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Savannah: Trial Starts to Decide if Railroad Shares Blame in Movie Crew Death


A movie director served jail time for trespassing onto a Georgia railroad bridge and putting his film crew in the path of a freight train that slammed into the group and killed a young camera assistant. Now the dead woman’s parents are going to court saying the railroad should share the blame, even though it denied the filmmakers permission to work on its tracks.

Sarah Jones, 27, died on a trestle spanning the Altamaha River in rural Wayne County on Feb. 20, 2014. The train collision also injured six fellow crew members as filming began on “Midnight Rider,” a movie based on the life story of Allman Brothers Band singer Gregg Allman. The ill-fated production ended with the tragedy.

More than three years later, a Savannah judge has scheduled a civil trial to begin Monday in a wrongful death lawsuit by Jones’ parents against CSX Transportation. Barring a last-minute settlement, a jury will decide if the railroad, which operated the train and owned the bridge, should have taken precautions to avert the deadly crash.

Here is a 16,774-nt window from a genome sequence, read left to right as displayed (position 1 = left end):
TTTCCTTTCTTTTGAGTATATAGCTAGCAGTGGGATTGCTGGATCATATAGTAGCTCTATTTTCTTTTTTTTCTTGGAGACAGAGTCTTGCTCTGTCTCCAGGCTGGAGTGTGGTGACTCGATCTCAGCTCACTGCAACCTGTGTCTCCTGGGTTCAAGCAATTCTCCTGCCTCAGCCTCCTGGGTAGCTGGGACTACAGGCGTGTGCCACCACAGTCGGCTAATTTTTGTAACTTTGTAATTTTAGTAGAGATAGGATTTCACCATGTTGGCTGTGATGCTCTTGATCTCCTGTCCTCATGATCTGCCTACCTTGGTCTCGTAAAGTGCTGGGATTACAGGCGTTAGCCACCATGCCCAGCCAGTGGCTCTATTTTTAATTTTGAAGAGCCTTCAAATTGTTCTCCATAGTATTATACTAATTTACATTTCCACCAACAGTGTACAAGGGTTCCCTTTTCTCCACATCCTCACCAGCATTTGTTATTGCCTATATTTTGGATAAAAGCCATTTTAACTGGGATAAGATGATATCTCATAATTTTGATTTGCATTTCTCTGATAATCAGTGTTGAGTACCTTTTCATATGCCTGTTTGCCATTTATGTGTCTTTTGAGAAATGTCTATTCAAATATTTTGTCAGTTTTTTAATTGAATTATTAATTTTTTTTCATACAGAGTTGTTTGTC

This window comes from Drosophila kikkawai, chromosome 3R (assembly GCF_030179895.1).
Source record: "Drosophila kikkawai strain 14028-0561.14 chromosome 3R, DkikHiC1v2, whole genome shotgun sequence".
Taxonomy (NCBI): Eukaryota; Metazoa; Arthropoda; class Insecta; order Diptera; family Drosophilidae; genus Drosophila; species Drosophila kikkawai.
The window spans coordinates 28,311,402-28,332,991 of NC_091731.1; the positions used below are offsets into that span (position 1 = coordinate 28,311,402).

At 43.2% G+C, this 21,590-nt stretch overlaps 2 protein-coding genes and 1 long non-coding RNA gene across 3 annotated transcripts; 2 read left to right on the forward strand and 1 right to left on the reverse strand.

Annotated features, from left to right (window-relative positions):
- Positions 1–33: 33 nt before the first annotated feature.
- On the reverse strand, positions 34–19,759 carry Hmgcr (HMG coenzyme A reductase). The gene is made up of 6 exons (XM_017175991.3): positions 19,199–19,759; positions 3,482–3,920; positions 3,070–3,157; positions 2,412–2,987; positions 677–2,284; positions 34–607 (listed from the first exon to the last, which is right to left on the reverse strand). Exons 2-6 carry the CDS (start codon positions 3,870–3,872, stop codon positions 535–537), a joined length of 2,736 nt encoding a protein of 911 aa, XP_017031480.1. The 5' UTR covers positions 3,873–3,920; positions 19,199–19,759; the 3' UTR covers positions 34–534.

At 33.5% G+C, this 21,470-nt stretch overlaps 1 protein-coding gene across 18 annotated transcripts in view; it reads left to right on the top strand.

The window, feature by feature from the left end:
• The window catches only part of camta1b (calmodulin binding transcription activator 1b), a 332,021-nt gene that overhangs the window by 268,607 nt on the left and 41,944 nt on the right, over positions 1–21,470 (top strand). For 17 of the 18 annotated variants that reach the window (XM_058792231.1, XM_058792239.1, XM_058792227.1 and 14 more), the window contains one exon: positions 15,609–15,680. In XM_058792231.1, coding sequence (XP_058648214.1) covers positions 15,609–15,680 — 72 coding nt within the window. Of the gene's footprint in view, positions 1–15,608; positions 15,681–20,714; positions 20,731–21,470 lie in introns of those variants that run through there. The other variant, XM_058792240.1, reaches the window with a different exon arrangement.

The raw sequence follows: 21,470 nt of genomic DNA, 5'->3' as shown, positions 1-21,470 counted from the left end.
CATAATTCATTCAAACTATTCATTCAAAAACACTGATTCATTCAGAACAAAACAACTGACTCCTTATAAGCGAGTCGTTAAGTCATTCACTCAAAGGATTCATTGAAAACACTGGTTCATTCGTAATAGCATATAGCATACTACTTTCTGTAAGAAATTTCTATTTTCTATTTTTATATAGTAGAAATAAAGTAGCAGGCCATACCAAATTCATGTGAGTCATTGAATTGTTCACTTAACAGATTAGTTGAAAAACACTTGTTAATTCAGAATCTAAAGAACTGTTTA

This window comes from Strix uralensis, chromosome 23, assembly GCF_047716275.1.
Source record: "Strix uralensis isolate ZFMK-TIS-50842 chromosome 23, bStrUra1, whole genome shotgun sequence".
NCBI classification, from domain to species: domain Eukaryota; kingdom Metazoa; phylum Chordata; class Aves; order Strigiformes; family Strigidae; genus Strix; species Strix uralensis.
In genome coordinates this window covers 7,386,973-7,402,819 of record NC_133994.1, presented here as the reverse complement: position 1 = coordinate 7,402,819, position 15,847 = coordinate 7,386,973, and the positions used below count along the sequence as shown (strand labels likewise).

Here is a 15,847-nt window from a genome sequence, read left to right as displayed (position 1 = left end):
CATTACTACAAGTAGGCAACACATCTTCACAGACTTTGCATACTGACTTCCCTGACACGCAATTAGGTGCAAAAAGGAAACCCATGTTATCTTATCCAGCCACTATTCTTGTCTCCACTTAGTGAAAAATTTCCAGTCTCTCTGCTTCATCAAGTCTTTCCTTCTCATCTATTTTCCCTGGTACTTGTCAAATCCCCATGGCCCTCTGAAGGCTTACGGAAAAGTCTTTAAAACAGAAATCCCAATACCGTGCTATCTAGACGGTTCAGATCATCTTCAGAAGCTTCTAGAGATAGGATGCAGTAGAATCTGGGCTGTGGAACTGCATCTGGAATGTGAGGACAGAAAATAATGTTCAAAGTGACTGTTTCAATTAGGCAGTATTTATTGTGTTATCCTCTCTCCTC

Richard and Elizabeth Jones are seeking monetary damages in the lawsuit, but have not specified an amount.

Attorneys for Jacksonville, Florida-based CSX insist the collision wasn’t the company’s fault. Investigators found CSX had twice denied the “Midnight Rider” filmmakers’ requests for permission to shoot on its railroad trestle — each time in writing.

See more at USNWR.


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